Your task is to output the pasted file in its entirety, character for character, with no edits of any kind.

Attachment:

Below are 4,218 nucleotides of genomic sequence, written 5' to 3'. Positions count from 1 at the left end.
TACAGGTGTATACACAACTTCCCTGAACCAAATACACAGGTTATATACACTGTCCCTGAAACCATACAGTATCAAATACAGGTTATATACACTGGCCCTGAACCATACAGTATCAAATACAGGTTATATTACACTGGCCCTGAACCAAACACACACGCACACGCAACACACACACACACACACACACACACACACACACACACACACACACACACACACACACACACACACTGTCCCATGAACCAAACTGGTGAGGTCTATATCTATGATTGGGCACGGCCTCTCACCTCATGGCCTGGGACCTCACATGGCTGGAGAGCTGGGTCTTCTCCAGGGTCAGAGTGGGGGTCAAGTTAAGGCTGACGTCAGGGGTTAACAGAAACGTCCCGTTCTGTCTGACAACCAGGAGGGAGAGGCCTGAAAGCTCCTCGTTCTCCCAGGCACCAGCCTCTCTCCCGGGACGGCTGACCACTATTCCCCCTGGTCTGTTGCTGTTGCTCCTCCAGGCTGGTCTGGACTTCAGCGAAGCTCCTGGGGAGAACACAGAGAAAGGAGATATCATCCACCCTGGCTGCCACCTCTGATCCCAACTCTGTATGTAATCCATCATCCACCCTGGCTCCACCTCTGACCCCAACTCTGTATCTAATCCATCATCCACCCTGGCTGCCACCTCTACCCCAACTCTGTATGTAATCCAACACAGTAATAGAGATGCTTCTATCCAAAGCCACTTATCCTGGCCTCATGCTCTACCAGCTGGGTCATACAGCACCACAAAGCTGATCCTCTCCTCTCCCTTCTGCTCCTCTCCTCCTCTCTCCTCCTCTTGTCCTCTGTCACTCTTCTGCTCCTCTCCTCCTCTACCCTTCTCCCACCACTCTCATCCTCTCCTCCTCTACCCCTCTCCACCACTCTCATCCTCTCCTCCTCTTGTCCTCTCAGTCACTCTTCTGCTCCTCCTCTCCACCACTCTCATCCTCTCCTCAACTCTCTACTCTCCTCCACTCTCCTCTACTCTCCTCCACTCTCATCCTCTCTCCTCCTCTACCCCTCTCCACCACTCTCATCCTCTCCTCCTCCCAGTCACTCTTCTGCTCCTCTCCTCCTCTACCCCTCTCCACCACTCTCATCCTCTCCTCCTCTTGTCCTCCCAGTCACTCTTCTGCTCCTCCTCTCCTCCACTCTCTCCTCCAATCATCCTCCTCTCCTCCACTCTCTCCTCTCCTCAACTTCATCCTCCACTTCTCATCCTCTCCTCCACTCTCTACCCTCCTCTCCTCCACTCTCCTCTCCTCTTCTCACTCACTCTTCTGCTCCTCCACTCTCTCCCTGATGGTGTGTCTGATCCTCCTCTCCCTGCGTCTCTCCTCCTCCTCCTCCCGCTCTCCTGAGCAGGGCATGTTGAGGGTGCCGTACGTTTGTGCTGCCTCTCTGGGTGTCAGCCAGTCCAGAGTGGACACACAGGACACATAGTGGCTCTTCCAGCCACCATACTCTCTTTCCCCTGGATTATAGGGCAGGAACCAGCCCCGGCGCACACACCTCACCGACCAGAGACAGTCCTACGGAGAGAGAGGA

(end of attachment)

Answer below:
Below are 4,218 nucleotides of genomic sequence, written 5' to 3'. Positions count from 1 at the left end.
TACAGGTGTATACACAACTTCCCTGAACCAAATACACAGGTTATATACACTGTCCCTGAAACCATACAGTATCAAATACAGGTTATATACACTGGCCCTGAACCATACAGTATCAAATACAGGTTATATTACACTGGCCCTGAACCAAACACACACGCACACGCAACACACACACACACACACACACACACACACACACACACACACACACACACACACACACACACACACTGTCCCATGAACCAAACTGGTGAGGTCTATATCTATGATTGGGCACGGCCTCTCACCTCATGGCCTGGGACCTCACATGGCTGGAGAGCTGGGTCTTCTCCAGGGTCAGAGTGGGGGTCAAGTTAAGGCTGACGTCAGGGGTTAACAGAAACGTCCCGTTCTGTCTGACAACCAGGAGGGAGAGGCCTGAAAGCTCCTCGTTCTCCCAGGCACCAGCCTCTCTCCCGGGACGGCTGACCACTATTCCCCCTGGTCTGTTGCTGTTGCTCCTCCAGGCTGGTCTGGACTTCAGCGAAGCTCCTGGGGAGAACACAGAGAAAGGAGATATCATCCACCCTGGCTGCCACCTCTGATCCCAACTCTGTATGTAATCCATCATCCACCCTGGCTCCACCTCTGACCCCAACTCTGTATCTAATCCATCATCCACCCTGGCTGCCACCTCTACCCCAACTCTGTATGTAATCCAACACAGTAATAGAGATGCTTCTATCCAAAGCCACTTATCCTGGCCTCATGCTCTACCAGCTGGGTCATACAGCACCACAAAGCTGATCCTCTCCTCTCCCTTCTGCTCCTCTCCTCCTCTCTCCTCCTCTTGTCCTCTGTCACTCTTCTGCTCCTCTCCTCCTCTACCCTTCTCCCACCACTCTCATCCTCTCCTCCTCTACCCCTCTCCACCACTCTCATCCTCTCCTCCTCTTGTCCTCTCAGTCACTCTTCTGCTCCTCCTCTCCACCACTCTCATCCTCTCCTCAACTCTCTACTCTCCTCCACTCTCCTCTACTCTCCTCCACTCTCATCCTCTCTCCTCCTCTACCCCTCTCCACCACTCTCATCCTCTCCTCCTCCCAGTCACTCTTCTGCTCCTCTCCTCCTCTACCCCTCTCCACCACTCTCATCCTCTCCTCCTCTTGTCCTCCCAGTCACTCTTCTGCTCCTCCTCTCCTCCACTCTCTCCTCCAATCATCCTCCTCTCCTCCACTCTCTCCTCTCCTCAACTTCATCCTCCACTTCTCATCCTCTCCTCCACTCTCTACCCTCCTCTCCTCCACTCTCCTCTCCTCTTCTCACTCACTCTTCTGCTCCTCCACTCTCTCCCTGATGGTGTGTCTGATCCTCCTCTCCCTGCGTCTCTCCTCCTCCTCCTCCCGCTCTCCTGAGCAGGGCATGTTGAGGGTGCCGTACGTTTGTGCTGCCTCTCTGGGTGTCAGCCAGTCCAGAGTGGACACACAGGACACATAGTGGCTCTTCCAGCCACCATACTCTCTTTCCCCTGGATTATAGGGCAGGAACCAGCCCCGGCGCACACACCTCACCGACCAGAGACAGTCCTACGGAGAGAGAGGA